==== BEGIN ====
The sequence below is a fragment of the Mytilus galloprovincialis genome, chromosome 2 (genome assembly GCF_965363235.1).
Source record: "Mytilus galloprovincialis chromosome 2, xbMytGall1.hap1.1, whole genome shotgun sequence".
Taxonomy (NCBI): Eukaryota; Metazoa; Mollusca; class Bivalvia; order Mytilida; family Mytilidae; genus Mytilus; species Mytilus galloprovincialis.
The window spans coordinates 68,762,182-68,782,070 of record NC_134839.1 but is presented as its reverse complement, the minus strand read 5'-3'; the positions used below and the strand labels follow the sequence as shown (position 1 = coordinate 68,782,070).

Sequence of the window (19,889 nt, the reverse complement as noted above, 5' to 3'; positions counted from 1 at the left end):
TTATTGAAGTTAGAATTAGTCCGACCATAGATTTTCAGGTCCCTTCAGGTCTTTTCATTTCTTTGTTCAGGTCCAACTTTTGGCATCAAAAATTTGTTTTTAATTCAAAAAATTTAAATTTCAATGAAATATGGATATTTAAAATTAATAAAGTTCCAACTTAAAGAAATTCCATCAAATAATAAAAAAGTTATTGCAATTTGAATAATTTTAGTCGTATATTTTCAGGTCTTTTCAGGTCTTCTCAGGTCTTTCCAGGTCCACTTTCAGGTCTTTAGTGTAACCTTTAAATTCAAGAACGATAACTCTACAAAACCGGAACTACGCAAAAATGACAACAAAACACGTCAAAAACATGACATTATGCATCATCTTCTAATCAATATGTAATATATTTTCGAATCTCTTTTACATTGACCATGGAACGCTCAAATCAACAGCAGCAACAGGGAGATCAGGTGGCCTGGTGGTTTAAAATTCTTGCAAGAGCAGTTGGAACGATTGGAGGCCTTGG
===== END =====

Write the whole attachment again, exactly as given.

The sequence below is a fragment of the Mytilus galloprovincialis genome, chromosome 2 (genome assembly GCF_965363235.1).
Source record: "Mytilus galloprovincialis chromosome 2, xbMytGall1.hap1.1, whole genome shotgun sequence".
Taxonomy (NCBI): Eukaryota; Metazoa; Mollusca; class Bivalvia; order Mytilida; family Mytilidae; genus Mytilus; species Mytilus galloprovincialis.
The window spans coordinates 68,762,182-68,782,070 of record NC_134839.1 but is presented as its reverse complement, the minus strand read 5'-3'; the positions used below and the strand labels follow the sequence as shown (position 1 = coordinate 68,782,070).

Sequence of the window (19,889 nt, the reverse complement as noted above, 5' to 3'; positions counted from 1 at the left end):
TTATTGAAGTTAGAATTAGTCCGACCATAGATTTTCAGGTCCCTTCAGGTCTTTTCATTTCTTTGTTCAGGTCCAACTTTTGGCATCAAAAATTTGTTTTTAATTCAAAAAATTTAAATTTCAATGAAATATGGATATTTAAAATTAATAAAGTTCCAACTTAAAGAAATTCCATCAAATAATAAAAAAGTTATTGCAATTTGAATAATTTTAGTCGTATATTTTCAGGTCTTTTCAGGTCTTCTCAGGTCTTTCCAGGTCCACTTTCAGGTCTTTAGTGTAACCTTTAAATTCAAGAACGATAACTCTACAAAACCGGAACTACGCAAAAATGACAACAAAACACGTCAAAAACATGACATTATGCATCATCTTCTAATCAATATGTAATATATTTTCGAATCTCTTTTACATTGACCATGGAACGCTCAAATCAACAGCAGCAACAGGGAGATCAGGTGGCCTGGTGGTTTAAAATTCTTGCAAGAGCAGTTGGAACGATTGGAGGCCTTGG